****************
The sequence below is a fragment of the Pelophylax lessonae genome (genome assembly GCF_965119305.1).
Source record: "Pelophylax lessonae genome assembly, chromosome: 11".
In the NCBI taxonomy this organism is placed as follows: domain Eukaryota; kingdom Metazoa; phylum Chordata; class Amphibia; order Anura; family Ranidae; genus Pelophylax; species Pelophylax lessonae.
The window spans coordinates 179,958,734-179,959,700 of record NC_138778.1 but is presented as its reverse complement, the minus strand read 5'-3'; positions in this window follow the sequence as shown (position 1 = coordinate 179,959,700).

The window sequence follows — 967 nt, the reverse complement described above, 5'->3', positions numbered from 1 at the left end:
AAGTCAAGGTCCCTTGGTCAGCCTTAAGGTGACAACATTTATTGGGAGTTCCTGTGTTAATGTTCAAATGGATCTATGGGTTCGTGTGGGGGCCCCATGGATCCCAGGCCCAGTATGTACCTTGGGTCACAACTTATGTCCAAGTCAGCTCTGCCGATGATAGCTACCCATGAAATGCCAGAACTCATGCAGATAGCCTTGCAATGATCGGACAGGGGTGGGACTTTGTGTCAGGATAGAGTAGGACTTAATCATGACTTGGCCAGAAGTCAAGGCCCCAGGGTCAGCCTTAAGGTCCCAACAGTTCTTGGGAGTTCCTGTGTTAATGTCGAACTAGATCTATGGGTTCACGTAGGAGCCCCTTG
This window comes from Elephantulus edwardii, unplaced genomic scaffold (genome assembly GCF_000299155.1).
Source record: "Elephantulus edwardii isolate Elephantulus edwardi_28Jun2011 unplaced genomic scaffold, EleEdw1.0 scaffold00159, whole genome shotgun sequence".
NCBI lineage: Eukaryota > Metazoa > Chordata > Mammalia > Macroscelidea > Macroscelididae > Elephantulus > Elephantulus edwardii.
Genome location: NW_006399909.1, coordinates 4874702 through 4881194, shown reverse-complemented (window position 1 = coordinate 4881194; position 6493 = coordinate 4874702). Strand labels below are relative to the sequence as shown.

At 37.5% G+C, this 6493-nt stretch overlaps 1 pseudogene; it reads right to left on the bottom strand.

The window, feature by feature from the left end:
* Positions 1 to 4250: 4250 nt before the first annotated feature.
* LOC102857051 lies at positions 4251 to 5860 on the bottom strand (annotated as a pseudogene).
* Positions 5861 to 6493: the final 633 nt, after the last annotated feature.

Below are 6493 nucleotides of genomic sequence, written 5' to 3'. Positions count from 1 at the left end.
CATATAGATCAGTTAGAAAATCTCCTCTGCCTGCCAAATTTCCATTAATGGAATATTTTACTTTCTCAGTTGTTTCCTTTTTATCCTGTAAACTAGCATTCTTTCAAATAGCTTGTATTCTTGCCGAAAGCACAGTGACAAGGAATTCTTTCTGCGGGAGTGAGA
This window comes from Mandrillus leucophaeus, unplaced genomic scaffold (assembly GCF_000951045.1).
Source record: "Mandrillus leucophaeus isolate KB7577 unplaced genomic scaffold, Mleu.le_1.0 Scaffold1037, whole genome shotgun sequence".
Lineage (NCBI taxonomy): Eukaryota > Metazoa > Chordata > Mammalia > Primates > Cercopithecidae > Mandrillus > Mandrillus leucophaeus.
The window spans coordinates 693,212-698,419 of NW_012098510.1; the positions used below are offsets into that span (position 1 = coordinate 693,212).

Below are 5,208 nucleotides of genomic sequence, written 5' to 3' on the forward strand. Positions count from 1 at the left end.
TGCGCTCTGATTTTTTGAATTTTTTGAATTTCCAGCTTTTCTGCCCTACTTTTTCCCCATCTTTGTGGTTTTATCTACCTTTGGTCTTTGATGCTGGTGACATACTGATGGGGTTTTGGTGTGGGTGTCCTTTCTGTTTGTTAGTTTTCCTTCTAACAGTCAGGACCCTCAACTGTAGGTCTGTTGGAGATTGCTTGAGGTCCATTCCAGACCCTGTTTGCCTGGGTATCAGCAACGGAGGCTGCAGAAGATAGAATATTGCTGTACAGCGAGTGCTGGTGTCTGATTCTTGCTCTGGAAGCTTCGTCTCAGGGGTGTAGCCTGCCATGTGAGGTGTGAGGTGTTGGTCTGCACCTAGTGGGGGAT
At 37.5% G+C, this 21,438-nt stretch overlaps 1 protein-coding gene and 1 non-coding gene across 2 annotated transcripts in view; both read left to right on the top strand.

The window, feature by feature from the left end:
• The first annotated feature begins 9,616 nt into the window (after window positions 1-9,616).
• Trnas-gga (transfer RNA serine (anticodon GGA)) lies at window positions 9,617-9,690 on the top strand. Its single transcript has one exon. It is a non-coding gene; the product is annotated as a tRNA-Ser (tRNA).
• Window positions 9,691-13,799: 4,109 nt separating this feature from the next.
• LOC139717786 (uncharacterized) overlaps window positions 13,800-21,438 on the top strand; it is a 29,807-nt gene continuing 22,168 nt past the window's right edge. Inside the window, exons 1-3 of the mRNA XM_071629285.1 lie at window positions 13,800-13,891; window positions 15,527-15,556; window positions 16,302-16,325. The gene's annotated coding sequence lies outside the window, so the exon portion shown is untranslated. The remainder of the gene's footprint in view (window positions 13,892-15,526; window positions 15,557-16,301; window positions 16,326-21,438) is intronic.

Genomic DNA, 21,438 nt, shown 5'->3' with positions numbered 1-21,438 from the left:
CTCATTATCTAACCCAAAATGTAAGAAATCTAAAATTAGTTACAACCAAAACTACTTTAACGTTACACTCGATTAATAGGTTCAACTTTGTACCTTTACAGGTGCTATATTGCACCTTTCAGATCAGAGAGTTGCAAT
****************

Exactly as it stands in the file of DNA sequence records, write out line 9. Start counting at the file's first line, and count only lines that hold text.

NCBI lineage: Eukaryota > Metazoa > Chordata > Mammalia > Macroscelidea > Macroscelididae > Elephantulus > Elephantulus edwardii.